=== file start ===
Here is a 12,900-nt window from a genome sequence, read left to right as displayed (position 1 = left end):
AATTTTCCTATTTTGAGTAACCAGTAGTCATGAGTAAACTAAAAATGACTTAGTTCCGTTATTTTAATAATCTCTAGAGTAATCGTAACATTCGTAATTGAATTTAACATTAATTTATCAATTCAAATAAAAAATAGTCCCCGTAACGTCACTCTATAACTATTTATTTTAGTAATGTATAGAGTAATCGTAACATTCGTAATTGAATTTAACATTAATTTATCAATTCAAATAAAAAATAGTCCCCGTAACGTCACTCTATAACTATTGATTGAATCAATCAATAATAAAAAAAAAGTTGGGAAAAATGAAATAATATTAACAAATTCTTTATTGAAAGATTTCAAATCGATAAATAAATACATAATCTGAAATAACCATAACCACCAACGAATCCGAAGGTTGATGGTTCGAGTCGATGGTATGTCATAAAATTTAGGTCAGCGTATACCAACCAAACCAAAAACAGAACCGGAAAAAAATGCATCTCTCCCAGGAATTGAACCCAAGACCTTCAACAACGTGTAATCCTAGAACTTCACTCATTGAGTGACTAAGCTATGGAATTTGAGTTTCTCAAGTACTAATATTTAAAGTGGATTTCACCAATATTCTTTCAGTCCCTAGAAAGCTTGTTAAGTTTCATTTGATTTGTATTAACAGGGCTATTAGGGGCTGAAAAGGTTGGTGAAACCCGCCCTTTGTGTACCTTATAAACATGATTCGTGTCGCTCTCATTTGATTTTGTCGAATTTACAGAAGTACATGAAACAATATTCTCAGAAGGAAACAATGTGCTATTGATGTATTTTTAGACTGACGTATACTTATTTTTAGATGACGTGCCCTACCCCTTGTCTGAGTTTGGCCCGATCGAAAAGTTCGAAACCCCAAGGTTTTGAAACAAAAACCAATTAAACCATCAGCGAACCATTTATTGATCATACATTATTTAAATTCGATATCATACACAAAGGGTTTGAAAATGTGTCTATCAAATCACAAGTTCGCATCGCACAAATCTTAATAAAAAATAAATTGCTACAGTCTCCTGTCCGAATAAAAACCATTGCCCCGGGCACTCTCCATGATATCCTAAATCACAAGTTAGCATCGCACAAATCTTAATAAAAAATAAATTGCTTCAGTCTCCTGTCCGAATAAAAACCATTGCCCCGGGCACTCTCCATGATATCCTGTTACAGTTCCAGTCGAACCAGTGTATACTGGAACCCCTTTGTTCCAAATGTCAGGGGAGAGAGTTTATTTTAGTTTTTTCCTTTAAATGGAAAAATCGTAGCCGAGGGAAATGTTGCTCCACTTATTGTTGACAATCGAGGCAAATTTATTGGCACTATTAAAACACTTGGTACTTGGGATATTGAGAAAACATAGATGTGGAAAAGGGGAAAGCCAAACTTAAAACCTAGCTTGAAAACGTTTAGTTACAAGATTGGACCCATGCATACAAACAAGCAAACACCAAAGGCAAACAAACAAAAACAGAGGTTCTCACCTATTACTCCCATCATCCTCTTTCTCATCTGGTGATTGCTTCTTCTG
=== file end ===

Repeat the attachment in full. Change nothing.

Here is a 12,900-nt window from a genome sequence, read left to right as displayed (position 1 = left end):
AATTTTCCTATTTTGAGTAACCAGTAGTCATGAGTAAACTAAAAATGACTTAGTTCCGTTATTTTAATAATCTCTAGAGTAATCGTAACATTCGTAATTGAATTTAACATTAATTTATCAATTCAAATAAAAAATAGTCCCCGTAACGTCACTCTATAACTATTTATTTTAGTAATGTATAGAGTAATCGTAACATTCGTAATTGAATTTAACATTAATTTATCAATTCAAATAAAAAATAGTCCCCGTAACGTCACTCTATAACTATTGATTGAATCAATCAATAATAAAAAAAAAGTTGGGAAAAATGAAATAATATTAACAAATTCTTTATTGAAAGATTTCAAATCGATAAATAAATACATAATCTGAAATAACCATAACCACCAACGAATCCGAAGGTTGATGGTTCGAGTCGATGGTATGTCATAAAATTTAGGTCAGCGTATACCAACCAAACCAAAAACAGAACCGGAAAAAAATGCATCTCTCCCAGGAATTGAACCCAAGACCTTCAACAACGTGTAATCCTAGAACTTCACTCATTGAGTGACTAAGCTATGGAATTTGAGTTTCTCAAGTACTAATATTTAAAGTGGATTTCACCAATATTCTTTCAGTCCCTAGAAAGCTTGTTAAGTTTCATTTGATTTGTATTAACAGGGCTATTAGGGGCTGAAAAGGTTGGTGAAACCCGCCCTTTGTGTACCTTATAAACATGATTCGTGTCGCTCTCATTTGATTTTGTCGAATTTACAGAAGTACATGAAACAATATTCTCAGAAGGAAACAATGTGCTATTGATGTATTTTTAGACTGACGTATACTTATTTTTAGATGACGTGCCCTACCCCTTGTCTGAGTTTGGCCCGATCGAAAAGTTCGAAACCCCAAGGTTTTGAAACAAAAACCAATTAAACCATCAGCGAACCATTTATTGATCATACATTATTTAAATTCGATATCATACACAAAGGGTTTGAAAATGTGTCTATCAAATCACAAGTTCGCATCGCACAAATCTTAATAAAAAATAAATTGCTACAGTCTCCTGTCCGAATAAAAACCATTGCCCCGGGCACTCTCCATGATATCCTAAATCACAAGTTAGCATCGCACAAATCTTAATAAAAAATAAATTGCTTCAGTCTCCTGTCCGAATAAAAACCATTGCCCCGGGCACTCTCCATGATATCCTGTTACAGTTCCAGTCGAACCAGTGTATACTGGAACCCCTTTGTTCCAAATGTCAGGGGAGAGAGTTTATTTTAGTTTTTTCCTTTAAATGGAAAAATCGTAGCCGAGGGAAATGTTGCTCCACTTATTGTTGACAATCGAGGCAAATTTATTGGCACTATTAAAACACTTGGTACTTGGGATATTGAGAAAACATAGATGTGGAAAAGGGGAAAGCCAAACTTAAAACCTAGCTTGAAAACGTTTAGTTACAAGATTGGACCCATGCATACAAACAAGCAAACACCAAAGGCAAACAAACAAAAACAGAGGTTCTCACCTATTACTCCCATCATCCTCTTTCTCATCTGGTGATTGCTTCTTCTG